6 Main Points to Consider While Making a Will under Hindu Law

(1) State of the testator;

(2) His family relations;

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(3) Probability of using the words with a particular intention;

(4) His caste and religious faith;

(5) Common desire and sentiments of the Hindus in the devolution of property e.g., a female did not acquire the property absolutely in succession etc.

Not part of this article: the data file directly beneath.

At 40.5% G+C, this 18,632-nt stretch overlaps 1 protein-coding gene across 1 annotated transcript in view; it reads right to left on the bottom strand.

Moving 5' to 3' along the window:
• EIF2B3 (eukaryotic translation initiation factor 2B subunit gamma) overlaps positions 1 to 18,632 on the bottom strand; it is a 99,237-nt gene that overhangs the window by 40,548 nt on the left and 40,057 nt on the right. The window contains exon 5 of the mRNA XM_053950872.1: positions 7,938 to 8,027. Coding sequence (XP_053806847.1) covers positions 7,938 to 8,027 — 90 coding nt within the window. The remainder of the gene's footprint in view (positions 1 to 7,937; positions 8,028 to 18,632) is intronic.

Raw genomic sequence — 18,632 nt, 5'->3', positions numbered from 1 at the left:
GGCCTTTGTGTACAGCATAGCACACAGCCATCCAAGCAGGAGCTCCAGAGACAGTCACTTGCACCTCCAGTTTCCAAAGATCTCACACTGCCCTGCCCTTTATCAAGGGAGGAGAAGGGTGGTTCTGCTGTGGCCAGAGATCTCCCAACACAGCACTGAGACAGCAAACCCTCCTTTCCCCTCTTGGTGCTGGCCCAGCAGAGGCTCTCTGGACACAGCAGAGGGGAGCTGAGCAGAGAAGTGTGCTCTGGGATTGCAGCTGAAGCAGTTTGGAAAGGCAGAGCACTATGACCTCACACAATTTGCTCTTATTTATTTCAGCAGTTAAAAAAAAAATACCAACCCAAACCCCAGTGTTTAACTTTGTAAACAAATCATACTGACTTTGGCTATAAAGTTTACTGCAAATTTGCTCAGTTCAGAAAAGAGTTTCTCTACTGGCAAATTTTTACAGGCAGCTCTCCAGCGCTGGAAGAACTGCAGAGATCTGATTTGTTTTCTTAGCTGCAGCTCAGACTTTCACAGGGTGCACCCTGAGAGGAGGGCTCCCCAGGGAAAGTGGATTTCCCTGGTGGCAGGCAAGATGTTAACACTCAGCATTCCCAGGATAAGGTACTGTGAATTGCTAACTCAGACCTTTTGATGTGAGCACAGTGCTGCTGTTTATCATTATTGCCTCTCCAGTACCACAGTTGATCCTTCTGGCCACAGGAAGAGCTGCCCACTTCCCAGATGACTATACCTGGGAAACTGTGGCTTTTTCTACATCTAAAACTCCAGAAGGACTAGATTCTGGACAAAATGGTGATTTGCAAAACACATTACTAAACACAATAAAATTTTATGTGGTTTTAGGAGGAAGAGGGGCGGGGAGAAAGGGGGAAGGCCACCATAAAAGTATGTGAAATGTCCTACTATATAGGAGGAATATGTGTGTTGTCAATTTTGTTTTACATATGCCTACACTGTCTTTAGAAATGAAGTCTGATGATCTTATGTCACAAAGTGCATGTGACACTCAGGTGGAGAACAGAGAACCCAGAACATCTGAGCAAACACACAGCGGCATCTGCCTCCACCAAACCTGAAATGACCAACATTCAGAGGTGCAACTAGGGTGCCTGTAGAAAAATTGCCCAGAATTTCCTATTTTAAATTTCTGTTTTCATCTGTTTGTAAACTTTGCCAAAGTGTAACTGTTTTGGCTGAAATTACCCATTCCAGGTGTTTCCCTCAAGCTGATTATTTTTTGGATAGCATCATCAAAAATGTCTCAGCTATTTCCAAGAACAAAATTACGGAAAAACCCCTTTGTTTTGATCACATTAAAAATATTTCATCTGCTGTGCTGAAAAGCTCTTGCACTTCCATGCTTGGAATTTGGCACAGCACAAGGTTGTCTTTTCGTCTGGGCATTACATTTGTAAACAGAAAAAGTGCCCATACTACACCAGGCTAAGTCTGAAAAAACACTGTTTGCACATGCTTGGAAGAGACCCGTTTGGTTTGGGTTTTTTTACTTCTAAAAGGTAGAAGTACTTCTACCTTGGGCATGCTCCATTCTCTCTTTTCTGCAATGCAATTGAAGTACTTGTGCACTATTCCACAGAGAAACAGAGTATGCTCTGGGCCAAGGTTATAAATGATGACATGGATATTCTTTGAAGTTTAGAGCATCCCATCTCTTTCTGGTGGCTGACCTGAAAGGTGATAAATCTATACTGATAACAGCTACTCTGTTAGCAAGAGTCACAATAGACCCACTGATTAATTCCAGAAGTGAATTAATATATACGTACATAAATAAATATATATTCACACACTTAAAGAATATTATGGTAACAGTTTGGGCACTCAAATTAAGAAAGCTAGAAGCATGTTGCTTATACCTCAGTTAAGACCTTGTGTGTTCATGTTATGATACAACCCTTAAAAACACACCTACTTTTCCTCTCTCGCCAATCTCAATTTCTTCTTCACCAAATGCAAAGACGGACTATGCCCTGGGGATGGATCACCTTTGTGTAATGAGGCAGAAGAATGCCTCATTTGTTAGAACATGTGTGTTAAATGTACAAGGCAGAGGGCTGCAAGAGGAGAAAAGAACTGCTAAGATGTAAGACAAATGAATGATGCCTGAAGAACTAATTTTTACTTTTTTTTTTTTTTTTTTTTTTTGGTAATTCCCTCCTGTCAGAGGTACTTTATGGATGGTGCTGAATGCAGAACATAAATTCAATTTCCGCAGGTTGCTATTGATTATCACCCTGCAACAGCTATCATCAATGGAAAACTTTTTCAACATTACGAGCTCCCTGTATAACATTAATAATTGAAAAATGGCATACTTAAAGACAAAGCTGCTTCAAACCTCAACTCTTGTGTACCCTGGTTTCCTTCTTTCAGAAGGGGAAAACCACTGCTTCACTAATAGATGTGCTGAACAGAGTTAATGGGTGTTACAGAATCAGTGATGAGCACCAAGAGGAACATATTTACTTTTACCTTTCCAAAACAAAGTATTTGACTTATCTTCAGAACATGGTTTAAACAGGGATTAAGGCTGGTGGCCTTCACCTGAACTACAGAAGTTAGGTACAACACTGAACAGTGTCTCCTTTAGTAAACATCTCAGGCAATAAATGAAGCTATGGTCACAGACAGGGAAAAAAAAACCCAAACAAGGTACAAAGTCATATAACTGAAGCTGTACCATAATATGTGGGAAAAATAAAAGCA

(6) English rules of construction ordinarily do not apply.

In Arunachala v. Murugantha the Supreme Court reiterating its earlier view given in Ram Gopal v. Nandlal, has held that the father enjoys absolute power to dispose of his self-acquired property through a Will. Where such property is given by a Will, it will not be presumed to be an ancestral property in the hands of its recipient. In such a case whether the property would be treated as ancestral or separate, would depend upon the fact as to with which intention it was given by the father.